Tuesday, 4 April 2017

Dr Williams, Dr Vaughan and Reverend Herbert


It's possible that many of those reading this will not have come across the poetry of George Herbert. What I knew about Herbert prior to writing my recent pamphlet Siegfried Sassoon: At the Grave of Henry Vaughan, could have been written on the back of a matchbox. Like Vaughan, Herbert was a seventeenth-century writer, a forerunner of the so-called metaphysical poets, and best known for his devotional verse. His 1633 poem, "The Pulley", begins with the words:

"When God at first made man,
Having a glass of blessings standing by..."

Barbara Pym used that phrase, "a glass of blessings", as the title of a 1958 novel, generally considered one of her best. That was the only reason I had taken any notice at all of George Herbert, who - much like Henry Vaughan - has fallen out of favour in recent decades. Nevertheless, among his fans is numbered Dr Rowan Williams, former Archbishop of Canterbury and current Master of Magdalene College, Cambridge. Dr Williams also dabbles in poetry but he did not read any of his own work when I heard him give the Annual Sir John Lloyd Lecture at Theatre Brycheiniog on 24th March. (Sir John Lloyd (1861-1947) remains the most revered of Welsh historians.)
As well as taking an interest in George Herbert and his successor Henry Vaughan (also a doctor, but not of the academic kind), Dr Williams is Honorary President of the David Jones Society, and officiated at the Westminster Abbey Service to "mark the passing of the First World War generation", which Meg Crane and I were privileged to attend on behalf of the SSF in 2009. As well as referring to David Jones in his sermon on that occasion, Dr Williams drew attention to an anthology called The Winter of the World, which was later used by Vivien Whelpton as the basis for the programme of readings the SSF hosted at Heytesbury Church in 2014.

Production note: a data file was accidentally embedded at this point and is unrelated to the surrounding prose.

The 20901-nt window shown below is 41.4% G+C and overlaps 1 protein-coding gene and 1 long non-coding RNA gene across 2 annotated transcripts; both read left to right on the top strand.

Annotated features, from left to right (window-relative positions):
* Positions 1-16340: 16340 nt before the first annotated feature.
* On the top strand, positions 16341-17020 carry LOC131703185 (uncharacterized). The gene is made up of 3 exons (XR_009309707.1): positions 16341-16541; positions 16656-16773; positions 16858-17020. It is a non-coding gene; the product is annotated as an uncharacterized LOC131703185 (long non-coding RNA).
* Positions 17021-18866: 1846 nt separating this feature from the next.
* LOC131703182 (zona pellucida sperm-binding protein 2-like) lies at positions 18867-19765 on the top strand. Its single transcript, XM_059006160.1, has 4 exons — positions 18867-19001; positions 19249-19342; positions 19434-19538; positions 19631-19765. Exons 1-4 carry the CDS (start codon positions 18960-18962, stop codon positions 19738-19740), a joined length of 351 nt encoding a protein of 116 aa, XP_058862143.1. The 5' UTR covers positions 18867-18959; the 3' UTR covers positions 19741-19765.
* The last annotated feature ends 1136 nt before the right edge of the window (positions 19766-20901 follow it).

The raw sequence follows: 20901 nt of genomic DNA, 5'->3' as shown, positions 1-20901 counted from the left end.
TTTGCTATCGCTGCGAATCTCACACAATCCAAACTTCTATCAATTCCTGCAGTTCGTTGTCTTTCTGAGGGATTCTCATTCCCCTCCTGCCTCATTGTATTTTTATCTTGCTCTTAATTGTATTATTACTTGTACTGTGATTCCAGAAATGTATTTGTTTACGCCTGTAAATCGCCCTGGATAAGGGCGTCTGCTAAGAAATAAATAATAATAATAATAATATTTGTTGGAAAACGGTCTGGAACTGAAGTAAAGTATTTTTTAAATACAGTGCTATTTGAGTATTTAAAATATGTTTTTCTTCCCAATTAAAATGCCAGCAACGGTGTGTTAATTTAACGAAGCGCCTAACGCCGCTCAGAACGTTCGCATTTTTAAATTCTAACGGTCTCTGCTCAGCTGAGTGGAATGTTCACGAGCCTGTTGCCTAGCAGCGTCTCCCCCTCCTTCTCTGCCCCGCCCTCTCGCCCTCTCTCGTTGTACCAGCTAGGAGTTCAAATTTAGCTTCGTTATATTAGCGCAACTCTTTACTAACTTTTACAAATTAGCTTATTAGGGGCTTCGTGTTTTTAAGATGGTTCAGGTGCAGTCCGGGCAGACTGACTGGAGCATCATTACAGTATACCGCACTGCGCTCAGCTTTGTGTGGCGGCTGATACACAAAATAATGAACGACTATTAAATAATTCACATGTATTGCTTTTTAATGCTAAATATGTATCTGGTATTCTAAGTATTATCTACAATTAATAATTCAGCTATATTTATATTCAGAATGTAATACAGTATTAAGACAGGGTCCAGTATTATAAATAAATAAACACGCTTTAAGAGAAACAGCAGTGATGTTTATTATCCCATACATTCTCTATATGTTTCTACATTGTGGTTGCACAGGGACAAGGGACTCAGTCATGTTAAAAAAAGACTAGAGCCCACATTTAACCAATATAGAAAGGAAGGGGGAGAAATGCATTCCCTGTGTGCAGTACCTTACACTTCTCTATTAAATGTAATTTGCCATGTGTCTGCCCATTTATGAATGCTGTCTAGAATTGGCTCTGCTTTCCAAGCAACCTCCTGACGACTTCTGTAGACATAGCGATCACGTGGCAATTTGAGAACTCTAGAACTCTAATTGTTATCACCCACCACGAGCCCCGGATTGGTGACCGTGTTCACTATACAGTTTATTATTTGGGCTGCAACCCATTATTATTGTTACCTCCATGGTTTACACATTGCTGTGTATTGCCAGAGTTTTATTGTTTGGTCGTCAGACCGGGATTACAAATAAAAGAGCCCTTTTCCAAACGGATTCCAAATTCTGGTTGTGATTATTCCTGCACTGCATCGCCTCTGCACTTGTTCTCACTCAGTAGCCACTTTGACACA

So it should come as no surprise to anyone that the subject of Dr Williams's lecture at Theatre Brycheiniog went by the title of "A Poet's View of Henry Vaughan". Vaughan was born just a few miles away, close to the River Usk, beside which is his grave, visited by Siegfried Sassoon in 1924. Dr Williams took this opportunity to talk about the relationship between Vaughan's poetry and that of George Herbert, who died, aged 39, when Vaughan was still a child. He would not have known Herbert personally, but his boyhood tutor, Matthew Herbert, was a relation and Vaughan was certainly well acquainted with Herbert's poetry. Vaughan acknowledged Herbert's influence on his work, but many consider him superior to Herbert as a poet.
Herbert became rector of Bemerton in Wiltshire in 1629, and remained there, a dedicated priest, for the rest of his short life, even forking out for the upkeep of the church when funds were low. (He came from a wealthy family; his father was an MP and he was related to the Earl of Pembroke.) He was also a musician, capable of setting his own verses to music. In fact, dozens of his poems have been set to music by other composers, in contrast with Vaughan; only one of the latter's poems, "My soul, there is a country", is a well-known hymn.
Dr Williams' lecture threw light on the similarities and differences between the work of the two poets. I have to confess that on times he got into theological and literary territory that was somewhat beyond the boundaries of my knowledge, yet he was always interesting to listen to. (Even if he had not been, his mellifluous voice would have made the experience worth while.) There were clearly many people in the audience who were well-acquainted with both Vaughan and Herbert, and some demanding questions were asked at the end of the lecture, which Dr Williams fielded with great erudition.

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